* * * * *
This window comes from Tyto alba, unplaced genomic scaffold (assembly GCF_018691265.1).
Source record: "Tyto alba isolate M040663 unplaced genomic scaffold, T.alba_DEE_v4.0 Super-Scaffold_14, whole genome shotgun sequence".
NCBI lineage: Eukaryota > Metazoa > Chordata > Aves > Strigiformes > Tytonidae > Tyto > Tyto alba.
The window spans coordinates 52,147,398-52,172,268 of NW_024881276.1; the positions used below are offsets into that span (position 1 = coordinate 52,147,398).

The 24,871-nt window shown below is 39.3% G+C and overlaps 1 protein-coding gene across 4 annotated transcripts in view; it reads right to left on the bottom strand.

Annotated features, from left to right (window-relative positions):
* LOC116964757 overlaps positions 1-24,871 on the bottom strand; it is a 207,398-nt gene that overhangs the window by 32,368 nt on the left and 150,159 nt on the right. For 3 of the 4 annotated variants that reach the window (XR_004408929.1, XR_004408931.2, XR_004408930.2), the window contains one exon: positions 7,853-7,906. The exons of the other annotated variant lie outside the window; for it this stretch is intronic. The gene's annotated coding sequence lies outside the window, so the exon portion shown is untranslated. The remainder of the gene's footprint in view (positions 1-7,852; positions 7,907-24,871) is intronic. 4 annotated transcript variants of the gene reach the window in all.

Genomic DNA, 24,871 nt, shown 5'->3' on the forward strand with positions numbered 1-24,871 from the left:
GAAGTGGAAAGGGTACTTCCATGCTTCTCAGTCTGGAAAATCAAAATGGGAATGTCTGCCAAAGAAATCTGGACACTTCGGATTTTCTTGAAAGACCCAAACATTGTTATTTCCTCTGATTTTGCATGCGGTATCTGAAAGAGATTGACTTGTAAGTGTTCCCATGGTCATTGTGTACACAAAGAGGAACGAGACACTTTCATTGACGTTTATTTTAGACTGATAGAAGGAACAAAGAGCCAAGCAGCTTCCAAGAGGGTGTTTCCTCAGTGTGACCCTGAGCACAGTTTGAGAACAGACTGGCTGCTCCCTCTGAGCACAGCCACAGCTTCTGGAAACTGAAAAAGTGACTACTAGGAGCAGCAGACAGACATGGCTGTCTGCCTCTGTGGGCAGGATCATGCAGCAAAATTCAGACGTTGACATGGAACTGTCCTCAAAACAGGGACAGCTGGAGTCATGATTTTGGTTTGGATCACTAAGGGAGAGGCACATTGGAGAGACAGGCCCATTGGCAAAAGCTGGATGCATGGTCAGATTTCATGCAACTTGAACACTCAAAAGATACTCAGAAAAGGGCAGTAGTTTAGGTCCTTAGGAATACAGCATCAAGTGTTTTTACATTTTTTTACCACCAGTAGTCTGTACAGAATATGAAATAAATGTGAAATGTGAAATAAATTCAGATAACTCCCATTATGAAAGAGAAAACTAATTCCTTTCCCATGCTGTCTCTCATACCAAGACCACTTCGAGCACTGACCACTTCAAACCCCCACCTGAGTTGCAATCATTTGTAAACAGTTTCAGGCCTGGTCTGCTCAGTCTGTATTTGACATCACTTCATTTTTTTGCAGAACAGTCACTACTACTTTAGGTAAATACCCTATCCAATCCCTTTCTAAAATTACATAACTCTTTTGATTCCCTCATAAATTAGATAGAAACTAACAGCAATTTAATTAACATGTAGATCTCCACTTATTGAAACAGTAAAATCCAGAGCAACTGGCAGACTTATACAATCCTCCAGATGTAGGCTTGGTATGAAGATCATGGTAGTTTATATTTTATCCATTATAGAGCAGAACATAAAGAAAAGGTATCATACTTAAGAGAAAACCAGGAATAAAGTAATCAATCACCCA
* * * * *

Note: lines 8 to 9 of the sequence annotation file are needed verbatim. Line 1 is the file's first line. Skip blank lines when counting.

Genomic DNA, 24,871 nt, shown 5'->3' on the forward strand with positions numbered 1-24,871 from the left:
GAAGTGGAAAGGGTACTTCCATGCTTCTCAGTCTGGAAAATCAAAATGGGAATGTCTGCCAAAGAAATCTGGACACTTCGGATTTTCTTGAAAGACCCAAACATTGTTATTTCCTCTGATTTTGCATGCGGTATCTGAAAGAGATTGACTTGTAAGTGTTCCCATGGTCATTGTGTACACAAAGAGGAACGAGACACTTTCATTGACGTTTATTTTAGACTGATAGAAGGAACAAAGAGCCAAGCAGCTTCCAAGAGGGTGTTTCCTCAGTGTGACCCTGAGCACAGTTTGAGAACAGACTGGCTGCTCCCTCTGAGCACAGCCACAGCTTCTGGAAACTGAAAAAGTGACTACTAGGAGCAGCAGACAGACATGGCTGTCTGCCTCTGTGGGCAGGATCATGCAGCAAAATTCAGACGTTGACATGGAACTGTCCTCAAAACAGGGACAGCTGGAGTCATGATTTTGGTTTGGATCACTAAGGGAGAGGCACATTGGAGAGACAGGCCCATTGGCAAAAGCTGGATGCATGGTCAGATTTCATGCAACTTGAACACTCAAAAGATACTCAGAAAAGGGCAGTAGTTTAGGTCCTTAGGAATACAGCATCAAGTGTTTTTACATTTTTTTACCACCAGTAGTCTGTACAGAATATGAAATAAATGTGAAATGTGAAATAAATTCAGATAACTCCCATTATGAAAGAGAAAACTAATTCCTTTCCCATGCTGTCTCTCATACCAAGACCACTTCGAGCACTGACCACTTCAAACCCCCACCTGAGTTGCAATCATTTGTAAACAGTTTCAGGCCTGGTCTGCTCAGTCTGTATTTGACATCACTTCATTTTTTTGCAGAACAGTCACTACTACTTTAGGTAAATACCCTATCCAATCCCTTTCTAAAATTACATAACTCTTTTGATTCCCTCATAAATTAGATAGAAACTAACAGCAATTTAATTAACATGTAGATCTCCACTTATTGAAACAGTAAAATCCAGAGCAACTGGCAGACTTATACAATCCTCCAGATGTAGGCTTGGTATGAAGATCATGGTAGTTTATATTTTATCCATTATAGAGCAGAACATAAAGAAAAGGTATCATACTTAAGAGAAAACCAGGAATAAAGTAATCAATCACCCA